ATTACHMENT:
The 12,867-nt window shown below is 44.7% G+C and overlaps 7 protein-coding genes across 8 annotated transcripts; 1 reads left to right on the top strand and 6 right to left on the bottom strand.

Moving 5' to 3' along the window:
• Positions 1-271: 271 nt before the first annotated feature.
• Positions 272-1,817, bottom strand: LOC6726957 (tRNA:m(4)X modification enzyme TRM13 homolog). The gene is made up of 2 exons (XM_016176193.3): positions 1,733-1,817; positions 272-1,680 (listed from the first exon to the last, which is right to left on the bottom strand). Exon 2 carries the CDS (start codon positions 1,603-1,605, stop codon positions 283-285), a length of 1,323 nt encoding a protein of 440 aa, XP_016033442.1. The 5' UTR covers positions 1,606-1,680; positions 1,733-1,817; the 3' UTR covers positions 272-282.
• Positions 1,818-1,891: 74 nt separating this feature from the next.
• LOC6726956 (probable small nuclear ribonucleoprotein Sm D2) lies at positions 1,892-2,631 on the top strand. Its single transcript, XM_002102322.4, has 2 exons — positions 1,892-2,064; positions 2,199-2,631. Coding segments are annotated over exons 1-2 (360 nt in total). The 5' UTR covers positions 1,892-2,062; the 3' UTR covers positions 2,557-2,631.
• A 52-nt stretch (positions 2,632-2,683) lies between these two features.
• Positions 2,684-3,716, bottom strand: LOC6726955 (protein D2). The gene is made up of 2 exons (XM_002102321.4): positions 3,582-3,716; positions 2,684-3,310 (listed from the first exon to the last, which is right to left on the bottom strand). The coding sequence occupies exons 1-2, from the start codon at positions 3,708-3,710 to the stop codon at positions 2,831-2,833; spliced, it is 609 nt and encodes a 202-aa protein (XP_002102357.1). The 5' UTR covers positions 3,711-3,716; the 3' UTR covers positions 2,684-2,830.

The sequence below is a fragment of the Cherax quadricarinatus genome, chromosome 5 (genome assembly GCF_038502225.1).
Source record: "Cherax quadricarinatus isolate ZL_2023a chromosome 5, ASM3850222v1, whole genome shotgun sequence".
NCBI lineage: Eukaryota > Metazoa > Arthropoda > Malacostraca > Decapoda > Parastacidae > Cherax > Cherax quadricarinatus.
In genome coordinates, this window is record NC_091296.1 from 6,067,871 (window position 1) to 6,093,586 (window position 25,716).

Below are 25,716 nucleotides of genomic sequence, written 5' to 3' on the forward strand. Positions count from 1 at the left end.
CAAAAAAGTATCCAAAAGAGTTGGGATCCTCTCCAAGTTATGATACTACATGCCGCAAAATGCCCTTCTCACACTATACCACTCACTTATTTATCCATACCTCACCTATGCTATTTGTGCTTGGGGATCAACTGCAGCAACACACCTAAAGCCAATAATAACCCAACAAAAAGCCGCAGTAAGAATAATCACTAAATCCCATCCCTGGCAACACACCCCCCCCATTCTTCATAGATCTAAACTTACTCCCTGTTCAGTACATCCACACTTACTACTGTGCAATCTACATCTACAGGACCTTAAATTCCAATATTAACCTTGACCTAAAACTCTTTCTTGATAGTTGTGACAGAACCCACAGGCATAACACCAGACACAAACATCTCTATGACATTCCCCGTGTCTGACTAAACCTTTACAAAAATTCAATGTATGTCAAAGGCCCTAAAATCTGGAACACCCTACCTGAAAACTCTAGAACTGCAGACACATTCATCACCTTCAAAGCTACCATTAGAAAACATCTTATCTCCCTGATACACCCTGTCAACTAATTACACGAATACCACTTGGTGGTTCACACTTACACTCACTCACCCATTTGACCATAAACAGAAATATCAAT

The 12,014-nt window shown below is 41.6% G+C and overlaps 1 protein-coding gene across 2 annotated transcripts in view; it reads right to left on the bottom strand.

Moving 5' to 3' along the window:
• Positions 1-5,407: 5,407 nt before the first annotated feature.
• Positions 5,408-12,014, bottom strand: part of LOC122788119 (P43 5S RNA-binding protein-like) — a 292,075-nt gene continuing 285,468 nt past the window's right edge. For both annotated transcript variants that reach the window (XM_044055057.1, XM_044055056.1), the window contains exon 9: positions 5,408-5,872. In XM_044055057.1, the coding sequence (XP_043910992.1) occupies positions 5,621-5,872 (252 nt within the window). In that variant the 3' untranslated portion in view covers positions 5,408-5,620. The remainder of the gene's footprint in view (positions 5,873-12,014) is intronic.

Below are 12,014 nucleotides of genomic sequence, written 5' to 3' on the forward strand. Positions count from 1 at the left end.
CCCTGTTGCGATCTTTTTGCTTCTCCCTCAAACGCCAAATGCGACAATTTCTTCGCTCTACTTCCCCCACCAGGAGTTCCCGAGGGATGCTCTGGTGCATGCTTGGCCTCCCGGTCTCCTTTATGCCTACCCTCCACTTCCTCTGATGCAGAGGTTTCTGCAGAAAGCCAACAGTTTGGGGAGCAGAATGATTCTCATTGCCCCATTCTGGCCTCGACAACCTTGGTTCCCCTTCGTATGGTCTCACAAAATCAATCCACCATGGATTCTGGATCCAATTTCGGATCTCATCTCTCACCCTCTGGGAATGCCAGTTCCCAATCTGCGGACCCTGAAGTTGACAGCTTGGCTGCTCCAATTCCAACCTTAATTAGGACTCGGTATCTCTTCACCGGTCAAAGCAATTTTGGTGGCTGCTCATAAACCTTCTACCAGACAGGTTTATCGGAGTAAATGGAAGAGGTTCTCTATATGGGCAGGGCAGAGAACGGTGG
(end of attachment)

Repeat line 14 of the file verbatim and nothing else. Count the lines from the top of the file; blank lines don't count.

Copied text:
CAAAAAAGTATCCAAAAGAGTTGGGATCCTCTCCAAGTTATGATACTACATGCCGCAAAATGCCCTTCTCACACTATACCACTCACTTATTTATCCATACCTCACCTATGCTATTTGTGCTTGGGGATCAACTGCAGCAACACACCTAAAGCCAATAATAACCCAACAAAAAGCCGCAGTAAGAATAATCACTAAATCCCATCCCTGGCAACACACCCCCCCCATTCTTCATAGATCTAAACTTACTCCCTGTTCAGTACATCCACACTTACTACTGTGCAATCTACATCTACAGGACCTTAAATTCCAATATTAACCTTGACCTAAAACTCTTTCTTGATAGTTGTGACAGAACCCACAGGCATAACACCAGACACAAACATCTCTATGACATTCCCCGTGTCTGACTAAACCTTTACAAAAATTCAATGTATGTCAAAGGCCCTAAAATCTGGAACACCCTACCTGAAAACTCTAGAACTGCAGACACATTCATCACCTTCAAAGCTACCATTAGAAAACATCTTATCTCCCTGATACACCCTGTCAACTAATTACACGAATACCACTTGGTGGTTCACACTTACACTCACTCACCCATTTGACCATAAACAGAAATATCAAT